How did all this diplomatic activity contribute to the flow of information from the Latin-Christian to the Arabic-Islamic sphere? Envoys of Christian rulers provided their Muslim hosts with various kinds of information, including propaganda,224 reports about the situation of their country,225 potential dangers^6 details of their mission including political objectives,227 their opinions about other Latin-Christian actors,228 and even historical narratives.229 Muslim envoys in Latin-Christian territories, in turn, had many opportunities to collect impressions of the respective society. Carolingian and Ottonian rulers reportedly kept them waiting for months.23° Although tendentious and not necessarily authentic,

  • 219 Lupprian, Beziehungen (1981), p. 114 (Templars), p. 117 (Hospitallers), pp. 125, 129, 140, 177 (Franciscans), pp. 131, 157, 162—3, 168 (Dominicans).
  • 22° Ibid., p. 107. For orders active in the western Mediterranean, see Brodman, Captives (1986); in the eastern Mediterranean: Friedman, Encounter (2002), pp. 187—212, 239—52. Brodman, ‘Community’ (2006), pp. 241—52, for a comparison between east and west.
  • 221 Altaner, Dominikanermissionen (1924); Kedar, Crusade (1988), pp. 97—158; Tolan, Saracens (2002), pp. 214—55; Muller, Bettelmonche (2002); Tolan, ‘Porter’ (2008), pp. 533—48.
  • 222 Cf. Amari, Diplomi (1863), 2 vols; Mas Latrie, Traites, 2 vols (1866/1872); Wansbrough, Documents (1961). Compare Pequignot, ‘Instructions’ (2008), p. 39, and Pequignot, Nom (2009), with Bjorkman, Beitrage (1928), on Aragonese and Mamluk administration.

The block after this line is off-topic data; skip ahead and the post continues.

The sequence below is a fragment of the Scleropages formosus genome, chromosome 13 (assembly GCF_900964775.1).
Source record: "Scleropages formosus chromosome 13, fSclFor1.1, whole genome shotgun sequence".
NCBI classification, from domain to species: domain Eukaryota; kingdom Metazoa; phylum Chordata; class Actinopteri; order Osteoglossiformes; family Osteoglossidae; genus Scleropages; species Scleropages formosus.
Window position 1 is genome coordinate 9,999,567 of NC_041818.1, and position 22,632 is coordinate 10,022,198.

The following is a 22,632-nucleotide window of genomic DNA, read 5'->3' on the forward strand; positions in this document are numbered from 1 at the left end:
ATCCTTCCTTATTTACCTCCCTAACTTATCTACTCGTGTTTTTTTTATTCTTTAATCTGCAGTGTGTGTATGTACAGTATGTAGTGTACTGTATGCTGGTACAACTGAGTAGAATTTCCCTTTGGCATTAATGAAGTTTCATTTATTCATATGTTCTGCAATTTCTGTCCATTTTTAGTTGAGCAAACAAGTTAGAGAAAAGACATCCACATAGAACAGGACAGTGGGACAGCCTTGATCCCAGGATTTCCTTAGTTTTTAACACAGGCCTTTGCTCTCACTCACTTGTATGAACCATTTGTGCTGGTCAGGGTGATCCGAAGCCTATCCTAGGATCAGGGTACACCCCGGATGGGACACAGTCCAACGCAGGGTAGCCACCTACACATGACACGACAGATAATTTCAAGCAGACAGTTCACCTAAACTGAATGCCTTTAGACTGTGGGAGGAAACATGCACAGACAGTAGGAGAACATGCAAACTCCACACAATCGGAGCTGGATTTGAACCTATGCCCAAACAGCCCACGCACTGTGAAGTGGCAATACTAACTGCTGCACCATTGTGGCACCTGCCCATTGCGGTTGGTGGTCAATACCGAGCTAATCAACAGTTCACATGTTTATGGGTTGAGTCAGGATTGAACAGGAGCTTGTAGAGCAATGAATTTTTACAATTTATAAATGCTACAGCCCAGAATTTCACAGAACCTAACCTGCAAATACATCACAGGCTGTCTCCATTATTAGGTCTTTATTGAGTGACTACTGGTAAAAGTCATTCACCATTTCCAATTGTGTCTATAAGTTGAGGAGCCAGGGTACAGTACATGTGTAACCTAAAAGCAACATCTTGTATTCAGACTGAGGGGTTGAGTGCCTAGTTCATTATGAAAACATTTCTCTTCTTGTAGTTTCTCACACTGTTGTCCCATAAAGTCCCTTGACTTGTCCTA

• 223 Kedar, ‘Religion’ (2008), p. 421.
  • 224 According to Iohannis abbas, Vita lohannis, ed. Pertz (MGH SS in folio 4), § 135, p. 376, the Ottonian envoy John of Gorze spoke to the caliph Abd al-Rahman III of Cordoba about the following issues in 956: ‘De nostri imperatoris potentia atque prudentia, de robore et copia militum vel exercitus, de gloria et divitiis, de bellorum industria et successibus, multaque id generis.’ Cf. Walther, ‘Dialog’ (1985), pp. 20^4; Kedar, ‘Religion’, pp. 407—8; Konig, Auseinandersetzungen’ (2011),

pp. 26—8.

  • 225 When al-H akam II received various delegations from northern Spain in 360/971, ‘each party reported on the situation of his country’. Cf. Ibn Hayyan, al-muqtabis VII, ed. al-Hajji, Annex, p. 242, ‘fa-dhakara kull fariq minhum ahwal baladihi’.
  • 226 A messenger from one of the Christian counties of lower Galicia (adani Jilliqiya) informed the caliph that Norman groups had entered the Duero Valley, cf. Ibn Hayyan, al-muqtabis VII, ed. al-Hajjl, AH 360, p. 27, and the commentary, pp. 254—5.
  • 227 Dominican envoys, sent by pope Innocence IV to the Ayyubid governor al-Mansur Ibrahim of Homs in 1245, disclosed their objective of establishing diplomatic contacts with the Mongols and unfolded the pope’s plans of affiliating the church of Antioch to Rome. Cf. Lupprian, Beziehungen
  • (1981), pp. 163, 167.
  • 228 Ibn Wasil, mufarrij, ed. Rabf and Ashur, vol. 4, AH 626, p. 251, claims to cite what Frederick II said about the pope to the amir Fakhr al-Din al-Shaykh in Acre in 626/1228.
  • 229 A list of Frankish kings presented to the future caliph al-H akam II in Cordoba by the bishop Godemar of Girona in 328/939^0 became available to al-Masudi (d. 345/956), muruj, ed./trans. Pellat, § 912, p. 146 (AR), p. 344 (FR). Cf. Zuccato, ‘Gerbert’ (2005), pp. 742—63. Yusuf b. Waqar al-Israili, Jewish physician to the House of Castile, provided Ibn al-Khanb (d. 776/1375), acmal al-a4am, ed. Levi-Proven^al, pp. 322—38, with a history of the Christian kings of al-Andalus; cf. Antuna, ‘Version’ (1933), pp. 105—54; Leon Tello, Judios (1979), vol. 1, pp. 146—7; Stearns, ‘Passages’ (2004), pp. 157-82.
  • 23° Notker Balbulus (d. 912), Gesta, ed. Haefele (MGH SS rer. Germ NS 12), lib. II, cap. 8, p. 59: ‘Nuntiatique imperatori dilati sunt ab eius conspectu usque in vigiliam pasch^’; Annales Bertiniani,